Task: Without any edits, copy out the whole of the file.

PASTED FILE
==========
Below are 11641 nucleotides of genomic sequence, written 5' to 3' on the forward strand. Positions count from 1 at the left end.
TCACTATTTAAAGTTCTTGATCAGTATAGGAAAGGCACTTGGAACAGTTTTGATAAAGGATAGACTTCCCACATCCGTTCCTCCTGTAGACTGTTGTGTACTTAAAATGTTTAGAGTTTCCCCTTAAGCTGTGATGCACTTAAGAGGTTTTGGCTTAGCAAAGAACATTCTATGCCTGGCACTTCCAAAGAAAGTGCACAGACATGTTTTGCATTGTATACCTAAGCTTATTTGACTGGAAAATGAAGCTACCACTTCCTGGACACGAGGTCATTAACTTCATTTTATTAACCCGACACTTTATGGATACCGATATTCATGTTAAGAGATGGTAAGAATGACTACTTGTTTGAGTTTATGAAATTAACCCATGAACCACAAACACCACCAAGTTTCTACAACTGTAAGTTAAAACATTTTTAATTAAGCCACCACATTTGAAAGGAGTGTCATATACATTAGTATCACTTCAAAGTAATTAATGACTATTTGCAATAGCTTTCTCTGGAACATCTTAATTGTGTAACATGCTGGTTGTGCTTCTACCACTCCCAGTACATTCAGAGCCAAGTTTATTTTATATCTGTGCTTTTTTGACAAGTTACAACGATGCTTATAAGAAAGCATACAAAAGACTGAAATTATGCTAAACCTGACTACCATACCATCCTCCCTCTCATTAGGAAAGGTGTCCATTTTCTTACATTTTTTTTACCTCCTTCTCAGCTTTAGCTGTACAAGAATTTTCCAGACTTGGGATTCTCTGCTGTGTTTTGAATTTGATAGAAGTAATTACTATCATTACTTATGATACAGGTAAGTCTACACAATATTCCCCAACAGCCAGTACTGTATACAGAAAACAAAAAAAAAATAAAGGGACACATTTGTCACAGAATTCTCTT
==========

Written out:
Below are 11641 nucleotides of genomic sequence, written 5' to 3' on the forward strand. Positions count from 1 at the left end.
TCACTATTTAAAGTTCTTGATCAGTATAGGAAAGGCACTTGGAACAGTTTTGATAAAGGATAGACTTCCCACATCCGTTCCTCCTGTAGACTGTTGTGTACTTAAAATGTTTAGAGTTTCCCCTTAAGCTGTGATGCACTTAAGAGGTTTTGGCTTAGCAAAGAACATTCTATGCCTGGCACTTCCAAAGAAAGTGCACAGACATGTTTTGCATTGTATACCTAAGCTTATTTGACTGGAAAATGAAGCTACCACTTCCTGGACACGAGGTCATTAACTTCATTTTATTAACCCGACACTTTATGGATACCGATATTCATGTTAAGAGATGGTAAGAATGACTACTTGTTTGAGTTTATGAAATTAACCCATGAACCACAAACACCACCAAGTTTCTACAACTGTAAGTTAAAACATTTTTAATTAAGCCACCACATTTGAAAGGAGTGTCATATACATTAGTATCACTTCAAAGTAATTAATGACTATTTGCAATAGCTTTCTCTGGAACATCTTAATTGTGTAACATGCTGGTTGTGCTTCTACCACTCCCAGTACATTCAGAGCCAAGTTTATTTTATATCTGTGCTTTTTTGACAAGTTACAACGATGCTTATAAGAAAGCATACAAAAGACTGAAATTATGCTAAACCTGACTACCATACCATCCTCCCTCTCATTAGGAAAGGTGTCCATTTTCTTACATTTTTTTTACCTCCTTCTCAGCTTTAGCTGTACAAGAATTTTCCAGACTTGGGATTCTCTGCTGTGTTTTGAATTTGATAGAAGTAATTACTATCATTACTTATGATACAGGTAAGTCTACACAATATTCCCCAACAGCCAGTACTGTATACAGAAAACAAAAAAAAAATAAAGGGACACATTTGTCACAGAATTCTCTT